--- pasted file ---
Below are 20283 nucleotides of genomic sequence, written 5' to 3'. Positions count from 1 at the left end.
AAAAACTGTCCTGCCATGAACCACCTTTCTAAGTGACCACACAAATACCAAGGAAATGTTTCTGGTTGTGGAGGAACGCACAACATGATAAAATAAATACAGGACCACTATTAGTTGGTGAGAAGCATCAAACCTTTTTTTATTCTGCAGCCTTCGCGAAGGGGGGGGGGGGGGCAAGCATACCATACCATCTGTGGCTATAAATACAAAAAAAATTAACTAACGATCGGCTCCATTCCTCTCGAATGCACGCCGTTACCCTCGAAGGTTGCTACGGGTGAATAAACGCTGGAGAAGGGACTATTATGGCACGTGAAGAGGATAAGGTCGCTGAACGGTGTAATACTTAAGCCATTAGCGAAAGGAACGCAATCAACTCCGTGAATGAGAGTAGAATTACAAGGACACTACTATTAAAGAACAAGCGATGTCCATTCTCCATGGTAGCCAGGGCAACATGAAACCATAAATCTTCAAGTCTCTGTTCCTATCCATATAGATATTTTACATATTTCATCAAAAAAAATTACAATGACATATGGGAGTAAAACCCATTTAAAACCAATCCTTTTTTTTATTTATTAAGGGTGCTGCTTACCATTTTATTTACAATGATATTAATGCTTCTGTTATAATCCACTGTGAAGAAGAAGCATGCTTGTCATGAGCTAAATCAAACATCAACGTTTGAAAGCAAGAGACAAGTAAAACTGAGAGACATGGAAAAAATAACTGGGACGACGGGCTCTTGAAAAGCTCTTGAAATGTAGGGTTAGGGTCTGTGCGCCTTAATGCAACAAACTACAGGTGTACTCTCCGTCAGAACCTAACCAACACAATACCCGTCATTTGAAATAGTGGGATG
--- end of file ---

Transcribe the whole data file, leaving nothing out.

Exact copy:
Below are 20283 nucleotides of genomic sequence, written 5' to 3'. Positions count from 1 at the left end.
AAAAACTGTCCTGCCATGAACCACCTTTCTAAGTGACCACACAAATACCAAGGAAATGTTTCTGGTTGTGGAGGAACGCACAACATGATAAAATAAATACAGGACCACTATTAGTTGGTGAGAAGCATCAAACCTTTTTTTATTCTGCAGCCTTCGCGAAGGGGGGGGGGGGGGCAAGCATACCATACCATCTGTGGCTATAAATACAAAAAAAATTAACTAACGATCGGCTCCATTCCTCTCGAATGCACGCCGTTACCCTCGAAGGTTGCTACGGGTGAATAAACGCTGGAGAAGGGACTATTATGGCACGTGAAGAGGATAAGGTCGCTGAACGGTGTAATACTTAAGCCATTAGCGAAAGGAACGCAATCAACTCCGTGAATGAGAGTAGAATTACAAGGACACTACTATTAAAGAACAAGCGATGTCCATTCTCCATGGTAGCCAGGGCAACATGAAACCATAAATCTTCAAGTCTCTGTTCCTATCCATATAGATATTTTACATATTTCATCAAAAAAAATTACAATGACATATGGGAGTAAAACCCATTTAAAACCAATCCTTTTTTTTATTTATTAAGGGTGCTGCTTACCATTTTATTTACAATGATATTAATGCTTCTGTTATAATCCACTGTGAAGAAGAAGCATGCTTGTCATGAGCTAAATCAAACATCAACGTTTGAAAGCAAGAGACAAGTAAAACTGAGAGACATGGAAAAAATAACTGGGACGACGGGCTCTTGAAAAGCTCTTGAAATGTAGGGTTAGGGTCTGTGCGCCTTAATGCAACAAACTACAGGTGTACTCTCCGTCAGAACCTAACCAACACAATACCCGTCATTTGAAATAGTGGGATG